One of the things we enjoy less of the process of sewing is making a muslin (I also hate cutting the fabric, but that’s because my place is quite small). Skipping this step is very tempting, since it implies making at lest two garments: the muslin(s) and the finished project. Another temptation we find in our way is making a partial muslin. It happens often, we think that we need to focus on the trickiest part of the garment and make a muslin of that part (e.g. a dress bodice), skipping the rest of the garment thinking that it will fit just right. Big mistake! I also know the theory, and had a partial fail because of me being lazy.
You see this partially finished Lonsdale dress? I know this dress is like the Neverending Story. It doesn’t look very good because I haven’t installed the zipper yet nor sewed the back of the skirt. I’ve just pinned the bodice to see how it would look like when finished.
Apart from the lack of zipper (and the bagginess that it implies), there’s something else that bothers me. It doesn’t look like the ones I’ve admired on the internet (some of them at least), and it won’t look like that if I don’t fix it. Yes, the bodice needs to be shortened. The Lonsdale dresses that I like most are the ones where the bodice looks short. It’s also possible that just have a short body. My hawthorn looks also a little bit weird there, but not sure if it’s due to this or because I didn’t do a correct FBA. Here another picture with the dress pinned to make the bodice between three and four centimetres shorter. Yes, this is what I want!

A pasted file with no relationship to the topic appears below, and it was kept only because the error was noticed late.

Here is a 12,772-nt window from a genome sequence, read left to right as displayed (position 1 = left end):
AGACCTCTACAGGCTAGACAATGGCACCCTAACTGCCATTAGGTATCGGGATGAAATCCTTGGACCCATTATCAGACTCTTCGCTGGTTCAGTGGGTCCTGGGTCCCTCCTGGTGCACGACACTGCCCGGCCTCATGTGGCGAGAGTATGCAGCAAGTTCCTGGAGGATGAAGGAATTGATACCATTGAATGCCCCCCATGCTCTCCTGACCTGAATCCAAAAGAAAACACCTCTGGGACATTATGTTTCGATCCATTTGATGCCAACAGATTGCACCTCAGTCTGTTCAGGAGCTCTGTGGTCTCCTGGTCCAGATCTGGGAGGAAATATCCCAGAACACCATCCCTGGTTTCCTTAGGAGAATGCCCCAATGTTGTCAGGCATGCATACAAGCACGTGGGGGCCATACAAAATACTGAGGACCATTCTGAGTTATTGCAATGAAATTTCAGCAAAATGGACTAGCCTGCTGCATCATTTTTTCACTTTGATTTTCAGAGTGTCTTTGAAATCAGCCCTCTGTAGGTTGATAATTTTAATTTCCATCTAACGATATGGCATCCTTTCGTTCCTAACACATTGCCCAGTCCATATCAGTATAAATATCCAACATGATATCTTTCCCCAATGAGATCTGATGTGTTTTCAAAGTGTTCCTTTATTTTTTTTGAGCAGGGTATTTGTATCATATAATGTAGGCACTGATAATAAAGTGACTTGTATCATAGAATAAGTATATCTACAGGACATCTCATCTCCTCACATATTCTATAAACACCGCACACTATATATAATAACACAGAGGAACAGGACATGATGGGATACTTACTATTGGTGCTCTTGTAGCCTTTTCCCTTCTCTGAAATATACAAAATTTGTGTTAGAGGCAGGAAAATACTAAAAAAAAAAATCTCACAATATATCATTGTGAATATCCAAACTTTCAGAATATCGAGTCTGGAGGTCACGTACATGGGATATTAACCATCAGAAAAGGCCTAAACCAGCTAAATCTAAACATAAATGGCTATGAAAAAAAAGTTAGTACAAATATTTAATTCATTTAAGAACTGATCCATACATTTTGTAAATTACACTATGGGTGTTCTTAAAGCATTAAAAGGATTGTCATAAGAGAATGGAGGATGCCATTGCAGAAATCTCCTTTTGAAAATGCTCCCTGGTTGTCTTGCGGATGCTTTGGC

When I made the muslin of this dress I ended up making two muslins of the bodice, one for size 6 and another one for size 4. Size 4 was the winner with no doubt. And that was it. I then cut my final fabric and started sewing (2 weeks later, but that’s another story). What I missed from my test was the dress as a whole. The bodice looked right, but I didn’t check how the skirt was gonna look like regarding the bodice. I could have tested with a partial skirt, but not without skirt at all. We need to know how the trickiest part of our garment will look like, but also the intersecting lines of it with the rest of the complete project.
Making a complete muslin will also allow you to know your pattern instructions and tricky points beforehand, so that you will make less mistakes during the final sewing. This last argument may not convince you but I’m sure the rest of the article will.
I’m going to get a tattoo on my forehead which says: “Make a complete muslin, make a complete muslin, …”.
We’re leaving tomorrow for Belgium, so this dress will have to wait another week for this major change. Is it me or this dress seems doomed?